A Quantitative Study of the Characteristics of Transient and Non-Transient Students in Nevada Elementary Schools
AuthorParr, Andrew Joseph
StatisticsView Usage Statistics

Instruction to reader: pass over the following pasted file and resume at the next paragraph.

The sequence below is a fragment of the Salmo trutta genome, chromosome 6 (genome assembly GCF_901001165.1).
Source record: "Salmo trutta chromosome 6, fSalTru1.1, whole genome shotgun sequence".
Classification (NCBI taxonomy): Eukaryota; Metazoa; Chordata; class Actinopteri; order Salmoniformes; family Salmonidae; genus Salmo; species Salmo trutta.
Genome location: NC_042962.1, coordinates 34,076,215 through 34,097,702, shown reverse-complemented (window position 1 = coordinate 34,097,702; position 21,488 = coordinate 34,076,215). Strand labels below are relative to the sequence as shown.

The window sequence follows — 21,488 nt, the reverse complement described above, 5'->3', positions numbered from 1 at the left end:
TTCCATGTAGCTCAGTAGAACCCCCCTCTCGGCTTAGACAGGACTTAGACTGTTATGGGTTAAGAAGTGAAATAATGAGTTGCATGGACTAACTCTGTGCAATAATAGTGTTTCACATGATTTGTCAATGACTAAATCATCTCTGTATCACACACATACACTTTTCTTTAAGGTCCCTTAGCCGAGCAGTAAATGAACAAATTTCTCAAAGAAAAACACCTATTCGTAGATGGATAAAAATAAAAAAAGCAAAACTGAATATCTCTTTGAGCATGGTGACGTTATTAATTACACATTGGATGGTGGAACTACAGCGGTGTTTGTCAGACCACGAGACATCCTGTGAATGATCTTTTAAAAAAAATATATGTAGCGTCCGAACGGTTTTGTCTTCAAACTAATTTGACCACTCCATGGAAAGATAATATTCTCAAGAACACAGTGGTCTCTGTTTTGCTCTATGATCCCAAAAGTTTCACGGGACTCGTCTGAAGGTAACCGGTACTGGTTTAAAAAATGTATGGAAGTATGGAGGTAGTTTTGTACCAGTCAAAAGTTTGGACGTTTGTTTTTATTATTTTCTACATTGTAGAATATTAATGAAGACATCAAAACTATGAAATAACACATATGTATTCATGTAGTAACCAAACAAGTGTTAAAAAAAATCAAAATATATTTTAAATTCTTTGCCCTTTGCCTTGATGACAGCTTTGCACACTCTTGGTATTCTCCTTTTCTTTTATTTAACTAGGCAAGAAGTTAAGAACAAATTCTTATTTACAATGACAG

ABSTRACTPARR, Andrew J. A Quantitative Study of the Characteristics of Transient and Non-Transient Students in Nevada Elementary Schools. (Under the direction of Dr. Bill W. Thornton.)The purpose of this research was to determine whether transient or mobile students attain lower levels of academic achievement than non-transient students and to identify the characteristics distinguishing transient from non-transient students. The study analyzed the assessment results, student characteristics, and school factors for approximately 14,500 students from nearly 300 elementary schools across Nevada. In addition to conducting standard descriptive statistics and measures of central tendency, t-tests and multivariate regression analyses were conducted. To achieve a parsimonious solution to the regression analyses, the school-level reading mean was regressed on one dichotomous predictor and nine continuous predictor variable measures of school characteristics to create standardized composite school factors for use in other statistical analyses. Reading and mathematics assessment results served as criterions, while transiency status, participation in special programs (IEP, LEP, and FRL), and composite school factors served as predictors in the analyses. Parallel analyses were also conducted using the combined reading and mathematics achievement score as a criterion.The data analyses for this study revealed that, as a group, the mean scaled scores from CRT reading and mathematics assessments of the non-transient student group were significantly different from the mean scaled score for the transient student group. Regardless of the academic measure, the transient group scored lower than the non-transient group. The impact of student transiency on academic achievement was small in comparison to other student characteristics associated with being at-risk for academic failure, such as low socioeconomic status, having an IEP, or participating in LEP programs. Further, the impact of student transiency was reduced with the addition of student characteristics and was reduced even further with the addition of school factors to the regression model. The predictor variables explained a modest 18 to 25 percent of the variance found in the criterion measures of 3rd and 5th grade student achievement, regardless of the academic measure utilized. The statistical tests provided evidence that attending multiple schools during 1st through 5th grades had a negative impact on student academic achievement during this educational period.Student transience is not currently recognized as an at-risk subpopulation under NCLB, but transient students are more likely to fall into at least one of the other at-risk subpopulations that are recognized in NCLB legislation in comparison to non-transient students. Regardless of other at-risk factors or characteristics, transient students at some schools showed greater academic achievement than did transient or non-transient students at other schools. Attention to curriculum and school processes may prove to be important in serving the educational needs of transient or mobile students.